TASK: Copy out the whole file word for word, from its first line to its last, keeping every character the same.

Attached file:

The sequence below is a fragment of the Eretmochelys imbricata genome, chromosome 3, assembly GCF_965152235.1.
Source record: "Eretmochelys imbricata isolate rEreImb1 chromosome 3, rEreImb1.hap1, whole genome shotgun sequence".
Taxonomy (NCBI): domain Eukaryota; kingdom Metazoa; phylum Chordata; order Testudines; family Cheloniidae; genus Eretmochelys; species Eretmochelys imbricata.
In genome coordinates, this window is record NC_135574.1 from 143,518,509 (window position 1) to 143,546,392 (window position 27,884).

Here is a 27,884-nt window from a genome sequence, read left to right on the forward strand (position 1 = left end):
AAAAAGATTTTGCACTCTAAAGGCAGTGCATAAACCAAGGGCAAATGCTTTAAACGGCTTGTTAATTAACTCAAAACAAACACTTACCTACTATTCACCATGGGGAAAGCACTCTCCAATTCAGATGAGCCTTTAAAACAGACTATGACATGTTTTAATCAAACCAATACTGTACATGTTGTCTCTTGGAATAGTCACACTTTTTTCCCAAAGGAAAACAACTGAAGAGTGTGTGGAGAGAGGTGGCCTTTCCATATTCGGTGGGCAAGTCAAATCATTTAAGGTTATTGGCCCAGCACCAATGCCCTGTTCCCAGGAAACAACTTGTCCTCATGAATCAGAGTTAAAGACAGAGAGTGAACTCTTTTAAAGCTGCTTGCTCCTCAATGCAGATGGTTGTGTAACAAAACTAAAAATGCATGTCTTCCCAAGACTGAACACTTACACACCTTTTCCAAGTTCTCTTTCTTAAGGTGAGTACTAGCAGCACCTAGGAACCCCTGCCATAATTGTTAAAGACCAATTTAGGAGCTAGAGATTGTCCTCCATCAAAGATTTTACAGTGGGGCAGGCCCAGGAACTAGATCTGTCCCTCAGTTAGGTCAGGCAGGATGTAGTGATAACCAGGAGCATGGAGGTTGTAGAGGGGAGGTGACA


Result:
The sequence below is a fragment of the Eretmochelys imbricata genome, chromosome 3, assembly GCF_965152235.1.
Source record: "Eretmochelys imbricata isolate rEreImb1 chromosome 3, rEreImb1.hap1, whole genome shotgun sequence".
Taxonomy (NCBI): domain Eukaryota; kingdom Metazoa; phylum Chordata; order Testudines; family Cheloniidae; genus Eretmochelys; species Eretmochelys imbricata.
In genome coordinates, this window is record NC_135574.1 from 143,518,509 (window position 1) to 143,546,392 (window position 27,884).

Here is a 27,884-nt window from a genome sequence, read left to right on the forward strand (position 1 = left end):
AAAAAGATTTTGCACTCTAAAGGCAGTGCATAAACCAAGGGCAAATGCTTTAAACGGCTTGTTAATTAACTCAAAACAAACACTTACCTACTATTCACCATGGGGAAAGCACTCTCCAATTCAGATGAGCCTTTAAAACAGACTATGACATGTTTTAATCAAACCAATACTGTACATGTTGTCTCTTGGAATAGTCACACTTTTTTCCCAAAGGAAAACAACTGAAGAGTGTGTGGAGAGAGGTGGCCTTTCCATATTCGGTGGGCAAGTCAAATCATTTAAGGTTATTGGCCCAGCACCAATGCCCTGTTCCCAGGAAACAACTTGTCCTCATGAATCAGAGTTAAAGACAGAGAGTGAACTCTTTTAAAGCTGCTTGCTCCTCAATGCAGATGGTTGTGTAACAAAACTAAAAATGCATGTCTTCCCAAGACTGAACACTTACACACCTTTTCCAAGTTCTCTTTCTTAAGGTGAGTACTAGCAGCACCTAGGAACCCCTGCCATAATTGTTAAAGACCAATTTAGGAGCTAGAGATTGTCCTCCATCAAAGATTTTACAGTGGGGCAGGCCCAGGAACTAGATCTGTCCCTCAGTTAGGTCAGGCAGGATGTAGTGATAACCAGGAGCATGGAGGTTGTAGAGGGGAGGTGACA